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Innovation isn’t the opposite of habit, it is the next step

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Scott Miker is the author of several books that describe how to use systems and habits to improve.  This free blog provides articles that to help understand the principles related to building systems.  

Innovation isn’t the opposite of habit, it is the next step

Scott Miker

I recently wrote an article on habits and routines and pointed out that they become our default settings. This morning while reading Scale by Jeff Hoffman and David Finkel I read a paragraph that aligned perfectly with my message in that article.

It read, “As humans, our default setting is to fall into habitual patterns. We drive the same way to work each day. We shop at the same stores each week. We visit the same Web sites and read the same magazines each month. It’s almost as if we go on autopilot as we live much of our lives.”

I instantly found myself agreeing with his statement. But then he takes a different path than I expected.

It went on to say “But creative breakthroughs don’t come from following routine. They come from seeing the world in a new way.”

It caught my attention but as I read more I started to understand what was meant. The book went on to discuss several ways to create systematic adjustments which result in innovation. By opening yourself up to new experiences, ideas and people, you can start to connect various aspects to create a unique solution to a problem.

The more that I thought about this the more interesting I found it. Most people think that innovation is the opposite of habit. I have heard people even say that creativity, flexibility, and spontaneity are all opposite of systems and habits.

I can recall when I was younger that a friend of mine wanted to play the guitar. Being a guitar player myself I started to give him some tips. He blew off what I had to say and responded that he wanted to be more creative than any other guitar player so he wanted to create his own unique style. He grabbed the guitar and played it backwards as more of a percussive instrument and said “see without knowing how to play the guitar I am free to come up with a new creative way that nobody else would think of.”

The problem that I have found is that people confuse being creative (or flexible, or spontaneous) with being random. Randomness isn’t necessarily better. But if we can use that randomness in a systematic way it may, in fact, provide a much more creative response.

The example that I always give is to look at great musicians. They achieved their level of success with a combination of habit and randomness. When I first learned the guitar I couldn’t play anything. But as I worked at it my hands started to instantly form the right chords and play the right melody. The habits became solidified.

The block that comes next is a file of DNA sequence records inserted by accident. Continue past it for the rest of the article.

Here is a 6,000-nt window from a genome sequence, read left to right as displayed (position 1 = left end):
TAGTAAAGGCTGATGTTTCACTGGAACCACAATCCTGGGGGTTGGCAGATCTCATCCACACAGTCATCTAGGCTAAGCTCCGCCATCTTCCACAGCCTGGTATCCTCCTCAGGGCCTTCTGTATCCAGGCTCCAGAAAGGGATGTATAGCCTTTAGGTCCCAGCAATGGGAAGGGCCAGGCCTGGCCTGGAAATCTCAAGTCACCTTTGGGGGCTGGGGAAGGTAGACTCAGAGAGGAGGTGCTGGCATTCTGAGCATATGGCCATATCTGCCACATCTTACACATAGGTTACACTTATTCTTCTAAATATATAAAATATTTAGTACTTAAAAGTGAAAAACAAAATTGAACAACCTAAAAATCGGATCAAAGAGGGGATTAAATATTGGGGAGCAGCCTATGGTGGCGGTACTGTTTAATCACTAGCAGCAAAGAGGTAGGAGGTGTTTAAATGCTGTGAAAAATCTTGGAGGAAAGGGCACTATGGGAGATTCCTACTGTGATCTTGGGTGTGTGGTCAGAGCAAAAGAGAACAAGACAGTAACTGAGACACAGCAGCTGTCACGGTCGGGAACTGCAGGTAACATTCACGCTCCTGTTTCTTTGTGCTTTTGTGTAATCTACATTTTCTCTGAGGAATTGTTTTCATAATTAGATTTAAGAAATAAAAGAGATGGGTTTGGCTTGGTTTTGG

The interesting thing is that my mind started to shift as well. I started out using the technical side of my brain to tell my fingers how to play a D chord. But over time I didn’t need that much input from my technical side. I became free to use my creative side to actually create music! This would not be possible had I not taken the time to solidify the habits necessary to play the guitar.

Instead of innovation, creativity, flexibility or spontaneity being the opposite of habit, it is more beneficial to think of these things as step 2.

Step 1 Form the System

This includes: learning the basics of how to play the guitar, having a process in place for various aspects of business operations, having built a solid relationship with someone, relying on a morning routine that is helping you to achieve your goals, etc.

If you are hired to improve the sales of a business you will likely need to create a general sales process first. If you start with randomness you will not be able to have continued success and will not be able to leverage any insight you gain. You will just continue to have a random response.

Luckily as humans we are hard-wired to start to form repeated responses to similar situations. We form habits and routines. In a business we form processes and procedures.

Step 2 Incorporate Randomness

This is the important part of the process and what will ultimately get you to innovation. Find ways to change things up to see how they impact your system. Expand your experiences, your network of people, and the depth of your knowledge.

Incorporating randomness into systems allows you to test and see if, in fact, the new random aspect helps or hurts the system. Do you get better results or does it lower the quality of what you get?

The Beatles needed to understand how to play their instruments in order to be successful. But if that is all they did, they would have never written such great music. Their success was, in large part, due to their ability to be creative and come up with music that didn’t fit with what was already created.

They are a very clear example that says you must first establish the systems and habits and then look to ways to change things up and gain new perspectives. But don’t make the mistake of thinking that you can bypass the first part. This will just leave you banging on the back of a guitar instead of playing great music!